Rich Chernock, Triveni Digital: In order to survive and grow, broadcast television needs to change direction. With today's competition for viewers' eyeballs, providing simple linear television is no longer sufficient. ATSC 3.0 provides a toolkit that gives the broadcaster many choices for new services--mobility, deep indoor reception, high-quality audio and video, interactivity, ad insertion and personalization. Deciding what types of new services to offer is a problem, as these represent significant differences from today's operations. The potential upside from adopting ATSC 3.0 is enormous--the difficulty will come in choosing what services to offer.
Bruno Le Breton, Thomson-Broadcast: ATSC 3.0 is a key step in the convergence between the telecommunications industry and broadcasters. This will affect devices and content alike and raise the real questions of who will be tomorrow's primary players and newcomers.
Chet Dagit, Lokita Solutions: The FCC in DC just approved nationwide Next-Gen TV! Our broadcast solution is being deployed around the world and gives consumers more HD channels, with premium UHD and HDR subscription services. In Korea, at the Olympics, you can see the upgrade provides much greater coverage to mobile screens and TV's, for FREE, without satellites or cable wires. Over-the- air broadcast will stay free because of advanced advertising and personalized geo-located content. Opponents have sought to put the kibosh on innovation in the US. However…broadcast modernization prevailed, and will compete head-to- head with 5G.
Eric Anderson, Verance: Today's television viewers are not just viewing television. They're engaging with content across multiple devices, platforms and distribution paths whenever, however and wherever they want. Keeping up with the growing demands and expectations of today's television viewers is a challenging task--much less delivering on advertisers demands. The benefits of ATSC 3.0, combined with enabling technologies like the Aspect watermark, make it possible for broadcasters to satisfy these interests. I'm excited to discuss how these technologies provide businesses and broadcasters with myriad new opportunities--cross-platform, census-level audience data at scale, personalized content, interactive experiences and addressable advertising are just the beginning.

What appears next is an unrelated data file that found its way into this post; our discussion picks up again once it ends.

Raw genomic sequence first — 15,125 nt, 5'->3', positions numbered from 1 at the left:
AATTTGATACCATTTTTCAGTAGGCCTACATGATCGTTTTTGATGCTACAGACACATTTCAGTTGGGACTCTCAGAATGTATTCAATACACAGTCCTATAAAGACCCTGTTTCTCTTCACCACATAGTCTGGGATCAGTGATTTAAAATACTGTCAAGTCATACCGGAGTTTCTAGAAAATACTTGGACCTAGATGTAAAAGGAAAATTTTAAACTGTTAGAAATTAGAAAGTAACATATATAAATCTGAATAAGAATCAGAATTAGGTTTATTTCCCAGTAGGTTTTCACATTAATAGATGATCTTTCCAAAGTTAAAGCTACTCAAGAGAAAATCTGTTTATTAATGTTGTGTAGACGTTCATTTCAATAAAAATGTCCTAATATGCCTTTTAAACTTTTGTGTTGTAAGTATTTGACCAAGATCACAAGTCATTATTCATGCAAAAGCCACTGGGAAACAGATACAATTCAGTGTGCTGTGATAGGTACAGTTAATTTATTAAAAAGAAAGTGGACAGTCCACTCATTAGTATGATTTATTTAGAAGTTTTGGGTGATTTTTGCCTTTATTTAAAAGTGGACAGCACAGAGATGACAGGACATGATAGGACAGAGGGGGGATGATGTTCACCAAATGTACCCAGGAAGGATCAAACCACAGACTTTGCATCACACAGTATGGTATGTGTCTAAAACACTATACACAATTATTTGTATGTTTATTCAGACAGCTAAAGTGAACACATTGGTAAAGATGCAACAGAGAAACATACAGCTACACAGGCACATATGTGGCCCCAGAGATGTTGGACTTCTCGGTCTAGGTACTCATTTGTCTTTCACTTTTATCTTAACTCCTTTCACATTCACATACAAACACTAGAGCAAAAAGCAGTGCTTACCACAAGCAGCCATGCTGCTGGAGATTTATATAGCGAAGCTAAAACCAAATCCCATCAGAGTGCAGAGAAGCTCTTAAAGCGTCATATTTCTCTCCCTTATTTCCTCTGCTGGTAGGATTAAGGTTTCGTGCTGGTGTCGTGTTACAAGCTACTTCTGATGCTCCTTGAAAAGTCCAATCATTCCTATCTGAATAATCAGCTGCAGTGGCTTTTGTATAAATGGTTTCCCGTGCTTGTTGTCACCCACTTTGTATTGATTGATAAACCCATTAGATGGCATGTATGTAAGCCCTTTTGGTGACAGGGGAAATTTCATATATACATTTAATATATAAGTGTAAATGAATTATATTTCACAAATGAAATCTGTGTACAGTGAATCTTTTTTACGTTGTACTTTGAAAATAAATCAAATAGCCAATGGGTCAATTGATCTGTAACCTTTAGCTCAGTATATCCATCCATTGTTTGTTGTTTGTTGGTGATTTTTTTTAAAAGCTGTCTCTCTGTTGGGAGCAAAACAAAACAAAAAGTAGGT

Madeleine Noland, LG: ATSC 3.0 is the world's first IP-based broadcast system. This enables never-before-envisioned hybrid broadcast-broadband services. In addition to the potential for pay services, the system enables new levels of interactivity and accessibility, not to mention AWARN advanced emergency alerting, and it has been designed from the ground up to enhance traditional free over-the-air television service with significantly higher video and audio quality. The FCC's adoption of the core elements of ATSC 3.0 sets the stage for some exciting early implementation projects in 2018 in preparation for widespread nationwide deployment in the years ahead. 
John Lawson, AWARN Alliance: In a fortunate synergy, a new public service enabled by Next-Gen TV--the Advanced Warning and Response Network (AWARN)--is helping pioneer some of the same innovations that will give broadcasters a new competitive advantage in the media marketplace. Using ATSC 3.0, AWARN will deliver geo-targeted, rich-media emergency messages to a wide range of enabled consumer devices, including 4K /UHD television sets, home gateways, tablets, smart phones, and connected cars. In our technical development work, we hope to both learn from commercial model development and contribute to it. Most importantly, AWARN will provide a major upgrade to America’s emergency alerting capability.